Last year, the United States Supreme Court issued its long-awaited decision in Missouri vs. McNeely, a DUI case that involved the right of police officers to forcefully take a blood sample from a driver without his consent or a search warrant. The Court ruled that absent any exigent circumstances, such a taking of blood constituted a violation of the 4th Amendment’s right to be free from unreasonable searches of the person. Natural dissipation of alcohol from the system (present in every case) did not constitute such an exigency. (I am, incidentally, flattered and greatly honored that in his written opinion Chief Justice Roberts cited my book, Drunk Driving Defense (7th edition), as recognized legal authority in the field.)
Question: Most states have "Implied Consent" laws which basically state that anyone who drives on the highways impliedly consents to submit to blood-alcohol testing. Further, a refusal to do so can result in extended licenses suspensions and/or criminal punishment. So, doesn’t the McNeely decision overrule this? Is an officer permitted to forecefuly take a blood sample without that drivers express consent?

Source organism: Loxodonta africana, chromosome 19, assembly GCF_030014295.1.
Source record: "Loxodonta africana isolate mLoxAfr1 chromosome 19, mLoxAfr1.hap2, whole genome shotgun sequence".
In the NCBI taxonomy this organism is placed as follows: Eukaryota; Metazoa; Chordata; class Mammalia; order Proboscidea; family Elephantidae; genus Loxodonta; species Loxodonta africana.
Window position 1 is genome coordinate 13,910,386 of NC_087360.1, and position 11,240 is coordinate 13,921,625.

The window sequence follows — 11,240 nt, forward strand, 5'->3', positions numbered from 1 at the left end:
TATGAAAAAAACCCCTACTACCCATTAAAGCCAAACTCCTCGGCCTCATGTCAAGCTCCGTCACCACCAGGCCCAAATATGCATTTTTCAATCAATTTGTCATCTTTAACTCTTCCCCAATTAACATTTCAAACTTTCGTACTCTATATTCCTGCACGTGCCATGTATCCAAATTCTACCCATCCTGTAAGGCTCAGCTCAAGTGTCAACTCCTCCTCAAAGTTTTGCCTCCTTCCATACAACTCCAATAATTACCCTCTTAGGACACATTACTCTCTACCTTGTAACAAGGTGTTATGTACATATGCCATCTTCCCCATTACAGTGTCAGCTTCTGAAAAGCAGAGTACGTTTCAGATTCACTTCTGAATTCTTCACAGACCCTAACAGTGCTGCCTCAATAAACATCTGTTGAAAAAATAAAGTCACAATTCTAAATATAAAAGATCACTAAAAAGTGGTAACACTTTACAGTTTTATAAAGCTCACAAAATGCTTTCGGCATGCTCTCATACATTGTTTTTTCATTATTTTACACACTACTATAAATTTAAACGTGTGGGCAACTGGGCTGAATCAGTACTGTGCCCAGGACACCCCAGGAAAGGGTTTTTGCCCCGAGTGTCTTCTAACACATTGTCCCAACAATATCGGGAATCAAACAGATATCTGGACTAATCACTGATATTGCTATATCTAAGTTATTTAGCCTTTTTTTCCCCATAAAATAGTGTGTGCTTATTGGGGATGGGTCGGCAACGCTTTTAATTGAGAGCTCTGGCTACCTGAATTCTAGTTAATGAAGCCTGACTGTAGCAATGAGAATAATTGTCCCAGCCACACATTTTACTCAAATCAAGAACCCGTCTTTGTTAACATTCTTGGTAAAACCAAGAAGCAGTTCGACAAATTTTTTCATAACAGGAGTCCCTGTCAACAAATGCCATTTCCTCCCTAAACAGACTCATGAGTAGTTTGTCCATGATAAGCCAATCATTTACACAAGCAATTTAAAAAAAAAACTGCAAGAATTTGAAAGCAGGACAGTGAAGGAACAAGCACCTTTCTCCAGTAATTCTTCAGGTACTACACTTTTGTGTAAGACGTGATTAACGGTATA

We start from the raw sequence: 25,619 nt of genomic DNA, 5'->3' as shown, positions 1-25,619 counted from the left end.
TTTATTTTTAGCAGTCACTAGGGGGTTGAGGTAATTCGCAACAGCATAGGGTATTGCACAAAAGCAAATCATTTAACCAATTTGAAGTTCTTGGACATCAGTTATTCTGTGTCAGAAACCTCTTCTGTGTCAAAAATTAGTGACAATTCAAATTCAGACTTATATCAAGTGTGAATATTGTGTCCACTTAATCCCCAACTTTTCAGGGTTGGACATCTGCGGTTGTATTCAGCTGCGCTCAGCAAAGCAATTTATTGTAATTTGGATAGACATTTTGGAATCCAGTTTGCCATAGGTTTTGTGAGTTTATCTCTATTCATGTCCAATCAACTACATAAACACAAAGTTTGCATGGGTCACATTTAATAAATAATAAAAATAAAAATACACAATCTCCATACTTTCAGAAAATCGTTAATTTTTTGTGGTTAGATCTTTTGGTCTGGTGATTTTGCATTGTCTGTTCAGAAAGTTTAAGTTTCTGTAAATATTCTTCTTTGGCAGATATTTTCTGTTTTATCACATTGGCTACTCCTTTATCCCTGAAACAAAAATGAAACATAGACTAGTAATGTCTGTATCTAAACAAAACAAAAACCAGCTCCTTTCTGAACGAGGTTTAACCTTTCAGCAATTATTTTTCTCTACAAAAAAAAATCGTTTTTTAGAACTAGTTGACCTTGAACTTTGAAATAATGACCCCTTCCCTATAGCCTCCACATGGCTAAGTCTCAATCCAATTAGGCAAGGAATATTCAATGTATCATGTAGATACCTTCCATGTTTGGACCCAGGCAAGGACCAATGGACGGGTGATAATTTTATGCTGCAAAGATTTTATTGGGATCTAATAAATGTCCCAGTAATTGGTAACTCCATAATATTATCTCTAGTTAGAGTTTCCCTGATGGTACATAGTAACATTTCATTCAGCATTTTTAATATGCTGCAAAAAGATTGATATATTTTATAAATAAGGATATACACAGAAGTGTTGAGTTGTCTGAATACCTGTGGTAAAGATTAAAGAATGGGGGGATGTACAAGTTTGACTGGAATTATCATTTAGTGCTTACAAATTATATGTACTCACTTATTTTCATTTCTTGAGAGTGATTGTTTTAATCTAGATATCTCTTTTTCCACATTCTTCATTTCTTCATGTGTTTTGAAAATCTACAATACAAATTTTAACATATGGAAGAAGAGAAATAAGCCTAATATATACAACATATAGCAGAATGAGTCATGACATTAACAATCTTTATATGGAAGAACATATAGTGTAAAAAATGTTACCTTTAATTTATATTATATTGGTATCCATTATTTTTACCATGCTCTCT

The state supreme courts have been silent about this….until now:
S.D. Supreme Court: No Implied Consent in DUI Cases
Sioux Falls, SD. Aug. 21 — The South Dakota Supreme Court confirmed Thursday that police cannot collect blood samples from DUI suspects without consent or a warrant.
The ruling strikes down the state’s 2006 implied consent law that allowed police to draw blood from DUI suspects, by force if necessary.
The decision leaves legislators to decide whether to return to a previous law, which suspended the driver’s licenses of those who refuse a blood test, to write a new law or to do nothing.
A penalty for refusal was in place before and could be modified by incoming lawmakers. Some say a return to the old system would be wise.
“Everybody’s going to refuse it unless there’s some kind of penalty,” said Sen. Tim Begalka, R-Clear Lake.
Others, including the law’s author, Lee Schoenbeck, say the strike down means that police now will need to incorporate telephonic warrants for blood draws into their standard practices.
“It takes about five minutes,” Schoenbeck said.
The state high court’s ruling comes more than a year after the U.S. Supreme Court decision in Missouri vs. McNeely, which held that the natural dissipation of alcohol in the blood does not constitute an exigent circumstance justifying a warrantless blood draw in drunken driving cases.
Defense lawyers have argued since then that McNeely invalidated South Dakota’s implied consent law. South Dakota Attorney General Marty Jackley had argued that the decision did not deal a death blow to implied consent, as McNeely dealt with a different law in a different state…
It will be interesting to see how the other states decide to apply the U.S. Supreme Court’s decision.